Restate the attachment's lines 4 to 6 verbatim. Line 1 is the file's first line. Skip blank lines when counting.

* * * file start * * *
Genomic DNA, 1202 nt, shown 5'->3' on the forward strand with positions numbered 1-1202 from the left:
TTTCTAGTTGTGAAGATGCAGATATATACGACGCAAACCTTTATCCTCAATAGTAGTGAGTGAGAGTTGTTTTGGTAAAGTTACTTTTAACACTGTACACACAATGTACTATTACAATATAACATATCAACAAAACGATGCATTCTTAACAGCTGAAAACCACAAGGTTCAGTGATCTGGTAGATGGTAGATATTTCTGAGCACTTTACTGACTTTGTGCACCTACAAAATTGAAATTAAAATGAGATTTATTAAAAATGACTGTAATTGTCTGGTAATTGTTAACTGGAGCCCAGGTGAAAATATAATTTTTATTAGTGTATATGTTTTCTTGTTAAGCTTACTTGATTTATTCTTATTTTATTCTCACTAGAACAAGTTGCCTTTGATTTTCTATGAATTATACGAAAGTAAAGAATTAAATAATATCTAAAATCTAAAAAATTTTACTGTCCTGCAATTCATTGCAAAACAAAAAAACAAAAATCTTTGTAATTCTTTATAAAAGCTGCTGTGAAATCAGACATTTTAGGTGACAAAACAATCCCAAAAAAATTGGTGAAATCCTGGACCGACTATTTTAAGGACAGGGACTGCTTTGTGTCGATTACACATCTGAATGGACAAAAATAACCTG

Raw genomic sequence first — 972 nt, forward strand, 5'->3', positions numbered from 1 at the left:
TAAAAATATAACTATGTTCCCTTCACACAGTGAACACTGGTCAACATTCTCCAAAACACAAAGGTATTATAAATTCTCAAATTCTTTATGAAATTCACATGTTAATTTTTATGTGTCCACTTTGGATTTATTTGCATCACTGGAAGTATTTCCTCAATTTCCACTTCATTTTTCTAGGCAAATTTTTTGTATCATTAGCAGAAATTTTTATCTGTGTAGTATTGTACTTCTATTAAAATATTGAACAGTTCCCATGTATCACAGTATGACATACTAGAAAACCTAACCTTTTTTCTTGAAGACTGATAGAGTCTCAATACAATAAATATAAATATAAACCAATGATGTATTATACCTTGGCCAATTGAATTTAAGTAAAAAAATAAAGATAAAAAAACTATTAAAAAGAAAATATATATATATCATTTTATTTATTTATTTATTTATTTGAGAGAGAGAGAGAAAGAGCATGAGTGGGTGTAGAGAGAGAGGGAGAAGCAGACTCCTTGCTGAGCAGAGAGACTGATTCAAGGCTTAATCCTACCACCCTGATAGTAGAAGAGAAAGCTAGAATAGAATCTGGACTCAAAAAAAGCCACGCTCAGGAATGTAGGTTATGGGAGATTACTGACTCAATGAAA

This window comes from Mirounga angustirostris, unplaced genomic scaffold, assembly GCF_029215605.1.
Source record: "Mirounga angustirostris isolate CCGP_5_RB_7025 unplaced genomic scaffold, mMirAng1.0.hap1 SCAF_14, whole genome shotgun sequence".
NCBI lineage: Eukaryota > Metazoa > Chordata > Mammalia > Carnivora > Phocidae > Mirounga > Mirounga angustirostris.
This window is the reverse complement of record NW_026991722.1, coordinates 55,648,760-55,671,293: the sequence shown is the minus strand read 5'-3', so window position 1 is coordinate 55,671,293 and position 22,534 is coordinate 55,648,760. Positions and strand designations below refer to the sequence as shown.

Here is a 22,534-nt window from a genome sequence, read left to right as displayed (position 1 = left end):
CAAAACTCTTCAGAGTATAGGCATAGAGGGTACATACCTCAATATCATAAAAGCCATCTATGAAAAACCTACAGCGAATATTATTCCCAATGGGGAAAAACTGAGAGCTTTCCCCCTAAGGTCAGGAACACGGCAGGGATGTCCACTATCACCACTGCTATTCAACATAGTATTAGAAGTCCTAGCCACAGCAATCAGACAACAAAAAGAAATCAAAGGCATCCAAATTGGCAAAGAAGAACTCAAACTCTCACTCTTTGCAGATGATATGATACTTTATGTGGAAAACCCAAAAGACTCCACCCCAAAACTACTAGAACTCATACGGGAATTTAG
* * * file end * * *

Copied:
TAAAAATATAACTATGTTCCCTTCACACAGTGAACACTGGTCAACATTCTCCAAAACACAAAGGTATTATAAATTCTCAAATTCTTTATGAAATTCACATGTTAATTTTTATGTGTCCACTTTGGATTTATTTGCATCACTGGAAGTATTTCCTCAATTTCCACTTCATTTTTCTAGGCAAATTTTTTGTATCATTAGCAGAAATTTTTATCTGTGTAGTATTGTACTTCTATTAAAATATTGAACAGTTCCCATGTATCACAGTATGACATACTAGAAAACCTAACCTTTTTTCTTGAAGACTGATAGAGTCTCAATACAATAAATATAAATATAAACCAATGATGTATTATACCTTGGCCAATTGAATTTAAGTAAAAAAATAAAGATAAAAAAACTATTAAAAAGAAAATATATATATATCATTTTATTTATTTATTTATTTATTTGAGAGAGAGAGAGAAAGAGCATGAGTGGGTGTAGAGAGAGAGGGAGAAGCAGACTCCTTGCTGAGCAGAGAGACTGATTCAAGGCTTAATCCTACCACCCTGATAGTAGAAGAGAAAGCTAGAATAGAATCTGGACTCAAAAAAAGCCACGCTCAGGAATGTAGGTTATGGGAGATTACTGACTCAATGAAA

This window comes from Mirounga angustirostris, unplaced genomic scaffold, assembly GCF_029215605.1.
Source record: "Mirounga angustirostris isolate CCGP_5_RB_7025 unplaced genomic scaffold, mMirAng1.0.hap1 SCAF_14, whole genome shotgun sequence".